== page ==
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View from the EMEA: Hiring Predictions for 2011 - Bank by Bank

What with the re-emergence of the European sovereign debt spectre, the future is looking uncertain. The probability is that 2011 will start with less hiring than 2010 and that what hiring there is will be driven mostly by dissatisfaction with bonuses rather than the delirious pursuit of higher revenues.

However, there are pockets of expansionary zeal. On a bank by bank basis, here's where recruiters and media reports suggest the hiring will happen in 2011.

Bank of America Merrill Lynch

In September, BAML announced it was removing 400 people from its investment banking business globally after hiring 800 people across investment banking and markets in 2010, of whom 400 are in EMEA and 200 are in EMEA front office.

In 2011, recruiters predict a process of consolidation. "They've still got some hiring on the fixed income sales side," says one. "There are people they would

have liked to have hired at the end of this year, but who were too expensive."

Further hires are also predicted in investment banking sector coverage teams. Under Christian Meissner, the bank has already hired numerous senior rainmakers but is said to still have gaps to fill.

Barclays Capital

Expect a major slowdown in hiring at BarCap. Having increased headcount by nearly 10,000 since 2006, 75-80% of the bank's buildout is now complete and remaining hires are likely to be focused in Asia.

"Recruitment is going to be a lot more sporadic at Barclays Capital," says one M&A hirer. "They've hired a few people who want to leave, so they'll need to replace them, but the build out is nearly finished."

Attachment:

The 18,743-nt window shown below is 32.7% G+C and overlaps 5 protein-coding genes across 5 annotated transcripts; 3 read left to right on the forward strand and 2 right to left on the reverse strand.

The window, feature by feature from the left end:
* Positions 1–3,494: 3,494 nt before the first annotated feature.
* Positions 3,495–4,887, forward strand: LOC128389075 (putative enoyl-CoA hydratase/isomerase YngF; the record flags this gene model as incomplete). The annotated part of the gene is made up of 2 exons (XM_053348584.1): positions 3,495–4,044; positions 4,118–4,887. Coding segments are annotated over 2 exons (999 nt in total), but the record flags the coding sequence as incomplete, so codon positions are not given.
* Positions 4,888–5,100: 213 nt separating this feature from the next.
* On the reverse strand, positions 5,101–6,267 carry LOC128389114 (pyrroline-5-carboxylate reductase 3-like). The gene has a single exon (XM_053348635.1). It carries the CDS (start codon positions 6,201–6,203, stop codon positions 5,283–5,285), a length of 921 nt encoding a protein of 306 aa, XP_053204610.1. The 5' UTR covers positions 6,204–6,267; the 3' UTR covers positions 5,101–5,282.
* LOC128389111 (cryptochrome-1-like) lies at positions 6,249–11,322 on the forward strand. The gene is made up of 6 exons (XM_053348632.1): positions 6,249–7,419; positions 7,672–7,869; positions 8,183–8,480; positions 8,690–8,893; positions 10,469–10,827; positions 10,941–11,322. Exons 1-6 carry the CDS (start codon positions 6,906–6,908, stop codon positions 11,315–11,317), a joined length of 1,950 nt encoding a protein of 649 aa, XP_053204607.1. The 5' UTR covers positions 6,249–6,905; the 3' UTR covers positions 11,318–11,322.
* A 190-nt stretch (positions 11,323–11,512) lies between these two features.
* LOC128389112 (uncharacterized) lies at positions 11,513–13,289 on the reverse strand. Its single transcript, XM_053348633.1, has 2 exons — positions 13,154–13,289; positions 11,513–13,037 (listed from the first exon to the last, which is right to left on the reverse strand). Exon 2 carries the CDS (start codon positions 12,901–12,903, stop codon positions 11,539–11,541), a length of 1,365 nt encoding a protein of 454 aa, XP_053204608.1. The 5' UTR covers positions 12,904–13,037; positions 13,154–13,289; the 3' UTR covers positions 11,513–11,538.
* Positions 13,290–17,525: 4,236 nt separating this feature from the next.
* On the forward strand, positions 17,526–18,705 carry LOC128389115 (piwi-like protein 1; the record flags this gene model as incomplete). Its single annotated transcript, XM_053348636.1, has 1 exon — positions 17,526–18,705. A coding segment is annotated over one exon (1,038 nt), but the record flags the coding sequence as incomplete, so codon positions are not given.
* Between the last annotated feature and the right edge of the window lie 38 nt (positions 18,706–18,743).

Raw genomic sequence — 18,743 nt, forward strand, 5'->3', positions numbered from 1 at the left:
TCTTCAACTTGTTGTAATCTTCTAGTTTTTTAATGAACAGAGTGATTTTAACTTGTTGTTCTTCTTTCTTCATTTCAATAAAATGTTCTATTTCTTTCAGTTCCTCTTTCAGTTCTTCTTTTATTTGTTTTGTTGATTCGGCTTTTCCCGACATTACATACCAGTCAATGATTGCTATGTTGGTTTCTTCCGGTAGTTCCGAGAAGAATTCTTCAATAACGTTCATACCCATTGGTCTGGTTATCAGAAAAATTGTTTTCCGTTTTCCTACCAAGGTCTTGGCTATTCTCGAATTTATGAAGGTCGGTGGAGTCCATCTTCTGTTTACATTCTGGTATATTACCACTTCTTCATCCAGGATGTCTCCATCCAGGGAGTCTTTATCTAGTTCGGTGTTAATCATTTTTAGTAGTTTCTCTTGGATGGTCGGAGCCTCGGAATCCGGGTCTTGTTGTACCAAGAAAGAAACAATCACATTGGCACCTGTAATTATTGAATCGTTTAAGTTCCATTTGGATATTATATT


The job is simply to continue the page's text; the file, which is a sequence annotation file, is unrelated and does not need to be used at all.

"They're telling us that they're running quite high in terms of costs, and are trying to run smarter with the people they have," says a fixed income headhunter.

An equities headhunter says BarCap's expected to upgrade, but that mass hiring is over. "A lot of people don't want to go there because they've had issues with their infrastructure," he alleges.

BNP Paribas

BNP Paribas is hiring and is expected to continue to do so. The French bank may yet shape up as one of the big recruiters of 2011.

In June, BNP announced plans to hire 200-250 people for its FICC business. In October it announced plans to hire 200 people over the next three yeas for cash equities for its joint venture with Exane.

BNP has a low cost base in its corporate and investment bank, and is well placed to expand.

In recent weeks it has made two major hires to its fixed income business in London: Kaushik Banerjee from Deutsche and Allen Sinsheimer from RBS.

Exane BNP has also hired a team of analysts and sales traders from Credit Suisse at an estimated cost of 6m.

"We're expecting BNP to do a fair amount of hiring next year once Sinsheimer is onboard," says one fixed income headhunter.


If BNP Paribas is shaping up to be a big recruiter of 2011, Citigroup is likely to be a gigantic recruiter.

Having reduced staff in Europe by around 14% in 2007 and 2009, Citi reportedly wants to hire hundreds of people into its European investment banking business.

Headhunter say it's still hiring in equities - and buying out bonuses - even this late in the year. Citi is also expected to focus on rebuilding its EMEA investment banking business in 2011 after suffering major losses this year.

"They are very poorly covered in relationship banking," says one M&A headhunter. "They need to hire in TMT, consumer, oil and gas and FIG."

Credit Suisse

Credit Suisse has expanded its investment banking headcount by 9% in 2010. Like other banks, it has little to show for it. In its Q3 presentation the bank said its flow sales expansion was, "largely complete."

Hiring is likely to be sporadic in 2011. However, headhunters point out that Credit Suisse needs to hire a team of banking analysts to replace those who went to Exane BNP.

Deutsche Bank

Deutsche Bank is not expected to be at the forefront of hiring in 2011. Expect upgrading in equities under Dixit Joshi.

Goldman Sachs

Goldman likes to grow its own rather than hire outsiders and 2011 is likely to be no different. Recruiters predict selective upgrading following the annual extraction of poor performers and the possible reshuffling of roles in the M&A business with Mark Sorrell tipped to move into a chairman type position similar to that previously occupied by Simon Dingemans.